6 Aug 2019
The Inquiry aims to be open and transparent as possible. The Chairman will hear evidence from core participants and other witnesses. Counsel to the Inquiry or the Chairman may ask questions based on their statements.
In the normal course of events, a witness called to give evidence at open hearings will be expected to provide their evidence in public, in full view of those attending.
However, witnesses can request special measures to protect restricted identities or information, of because of their health or location. Special measures could include counselling, a hearing loop or giving evidence via a video-link.
During the hearings, the Inquiry will publish daily transcripts of the hearings and any documents referred to that day, subject to any restriction orders.
The Chairman wants to create the optimal conditions for getting to the truth by hearing evidence in full from all sides. In his statement of 19 December 2018, he set out his views on why live-streaming of the evidence for certain witnesses would be incompatible with protecting their rights and interests and may infringe restriction order made. Video footage of the opening and closing submissions will be published on the Inquiry website following each of those hearing days.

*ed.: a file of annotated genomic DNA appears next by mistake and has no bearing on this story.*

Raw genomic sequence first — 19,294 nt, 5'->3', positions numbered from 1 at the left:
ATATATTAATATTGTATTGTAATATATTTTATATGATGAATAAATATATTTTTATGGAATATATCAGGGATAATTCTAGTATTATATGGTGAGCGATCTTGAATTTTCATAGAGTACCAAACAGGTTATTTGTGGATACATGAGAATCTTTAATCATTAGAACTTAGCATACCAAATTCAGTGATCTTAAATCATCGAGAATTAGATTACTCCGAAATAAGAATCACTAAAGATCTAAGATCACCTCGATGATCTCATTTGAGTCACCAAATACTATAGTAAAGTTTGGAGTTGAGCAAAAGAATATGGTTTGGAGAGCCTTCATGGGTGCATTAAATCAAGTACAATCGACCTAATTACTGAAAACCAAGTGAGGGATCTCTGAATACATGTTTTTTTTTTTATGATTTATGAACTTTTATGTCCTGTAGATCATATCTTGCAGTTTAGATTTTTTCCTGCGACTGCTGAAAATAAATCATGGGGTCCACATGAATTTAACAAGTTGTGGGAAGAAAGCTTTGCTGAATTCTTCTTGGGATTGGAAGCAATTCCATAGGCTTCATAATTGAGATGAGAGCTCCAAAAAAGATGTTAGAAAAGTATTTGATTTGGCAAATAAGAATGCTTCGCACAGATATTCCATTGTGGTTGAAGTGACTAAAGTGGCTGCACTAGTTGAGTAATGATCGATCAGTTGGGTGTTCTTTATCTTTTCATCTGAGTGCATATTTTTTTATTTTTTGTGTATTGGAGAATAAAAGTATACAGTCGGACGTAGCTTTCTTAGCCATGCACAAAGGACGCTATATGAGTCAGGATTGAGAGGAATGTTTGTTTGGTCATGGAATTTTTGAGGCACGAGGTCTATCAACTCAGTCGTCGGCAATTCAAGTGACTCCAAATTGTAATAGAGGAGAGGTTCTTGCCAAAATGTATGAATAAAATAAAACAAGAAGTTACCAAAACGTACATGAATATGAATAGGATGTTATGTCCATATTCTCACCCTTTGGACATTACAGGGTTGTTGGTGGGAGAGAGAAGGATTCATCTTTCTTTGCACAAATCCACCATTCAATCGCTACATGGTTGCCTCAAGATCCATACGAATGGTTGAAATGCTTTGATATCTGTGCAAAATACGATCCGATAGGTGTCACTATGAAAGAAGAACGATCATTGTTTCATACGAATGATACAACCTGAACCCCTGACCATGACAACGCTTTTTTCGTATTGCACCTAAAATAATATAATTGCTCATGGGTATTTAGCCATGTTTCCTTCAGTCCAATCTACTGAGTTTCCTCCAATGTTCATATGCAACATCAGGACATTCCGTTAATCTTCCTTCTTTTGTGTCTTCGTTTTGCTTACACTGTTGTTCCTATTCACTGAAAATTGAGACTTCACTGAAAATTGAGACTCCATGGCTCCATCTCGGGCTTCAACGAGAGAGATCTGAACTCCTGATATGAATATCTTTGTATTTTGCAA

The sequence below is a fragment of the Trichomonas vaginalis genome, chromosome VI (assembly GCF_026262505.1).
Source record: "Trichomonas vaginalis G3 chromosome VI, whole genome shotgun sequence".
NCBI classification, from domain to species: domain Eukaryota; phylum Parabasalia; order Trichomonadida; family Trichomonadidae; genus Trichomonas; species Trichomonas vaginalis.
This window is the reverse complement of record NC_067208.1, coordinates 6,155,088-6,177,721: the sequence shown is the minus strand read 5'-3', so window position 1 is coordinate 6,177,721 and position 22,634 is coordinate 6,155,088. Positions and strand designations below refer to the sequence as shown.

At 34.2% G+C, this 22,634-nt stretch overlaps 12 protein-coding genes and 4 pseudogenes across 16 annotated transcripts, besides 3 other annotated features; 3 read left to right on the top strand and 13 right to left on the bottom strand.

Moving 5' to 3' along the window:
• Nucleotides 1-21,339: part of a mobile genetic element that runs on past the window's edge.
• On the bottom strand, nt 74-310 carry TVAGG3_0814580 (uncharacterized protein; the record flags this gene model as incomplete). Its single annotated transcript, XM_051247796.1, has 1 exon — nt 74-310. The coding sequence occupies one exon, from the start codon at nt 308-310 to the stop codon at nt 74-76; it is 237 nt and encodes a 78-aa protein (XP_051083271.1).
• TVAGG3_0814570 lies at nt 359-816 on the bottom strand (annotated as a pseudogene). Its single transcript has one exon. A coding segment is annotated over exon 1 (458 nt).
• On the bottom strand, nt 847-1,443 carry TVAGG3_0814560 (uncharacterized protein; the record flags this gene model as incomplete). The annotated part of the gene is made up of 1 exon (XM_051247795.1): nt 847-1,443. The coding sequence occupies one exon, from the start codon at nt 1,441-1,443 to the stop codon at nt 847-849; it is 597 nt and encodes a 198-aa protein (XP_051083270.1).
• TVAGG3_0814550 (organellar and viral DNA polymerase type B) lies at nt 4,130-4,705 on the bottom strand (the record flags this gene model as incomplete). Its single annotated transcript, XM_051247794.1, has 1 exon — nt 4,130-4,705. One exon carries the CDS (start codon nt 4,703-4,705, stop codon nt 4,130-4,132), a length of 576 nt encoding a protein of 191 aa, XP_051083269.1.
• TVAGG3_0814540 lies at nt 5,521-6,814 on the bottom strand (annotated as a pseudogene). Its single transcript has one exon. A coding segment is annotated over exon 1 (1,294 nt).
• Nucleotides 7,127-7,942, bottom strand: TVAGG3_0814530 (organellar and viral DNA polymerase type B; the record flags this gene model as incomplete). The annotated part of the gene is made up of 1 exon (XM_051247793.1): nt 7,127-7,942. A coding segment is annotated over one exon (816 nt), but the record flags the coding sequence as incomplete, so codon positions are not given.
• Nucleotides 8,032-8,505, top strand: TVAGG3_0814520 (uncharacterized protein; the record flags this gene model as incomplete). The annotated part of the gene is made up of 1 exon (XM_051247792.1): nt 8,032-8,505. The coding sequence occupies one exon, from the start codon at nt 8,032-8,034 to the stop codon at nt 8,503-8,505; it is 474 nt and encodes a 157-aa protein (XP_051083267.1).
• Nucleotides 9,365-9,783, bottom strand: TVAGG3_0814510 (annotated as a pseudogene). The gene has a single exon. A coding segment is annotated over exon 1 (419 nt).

An audio recording of open proceedings will be made. It will provide a permanent record of the proceedings and the basis for the production of a transcript. It is the intention of the Inquiry to upload such parts of the audio recording onto its website as can safely be broadcast. This will require it to be checked beforehand to ensure that it contains nothing which would infringe or undermine a restriction order. The Inquiry will seek advice on the practicability of broadcasting oral evidence given by a witness without the use of voice modulation techniques in such a manner as to protect the identity of the witness where a relevant restriction order is in place.
The Inquiry will ensure that there is sufficient public and media access in place for the hearings.
Further information on the hearings venue and how hearings will work can be found in the hearings protocol.
Due to the social distancing measures that are expected to be in place at the time, the Inquiry’s hearings in November will be virtual and conducted remotely.
Opening statements given live will be live-streamed on the Inquiry website with a five-minute delay. Recorded and written opening statements will also be published on the Inquiry website.
The Chairman has proposed that the open oral evidence of witnesses is viewed and heard in real-time by the Chairman, Counsel to the Inquiry and the recognised legal representative of the witness. Core participants with a direct interest in the evidence given would also be able to hear it in real-time. Views are sought on an additional arrangement whereby a small audience could view a time-delayed stream of proceedings at an Inquiry venue.
An audio recording will be made of the oral evidence and, once checked to ensure that it contains nothing which should not be broadcast, will be uploaded onto the Inquiry website alongside a transcript.
Further information can be found in the Chairman’s statement.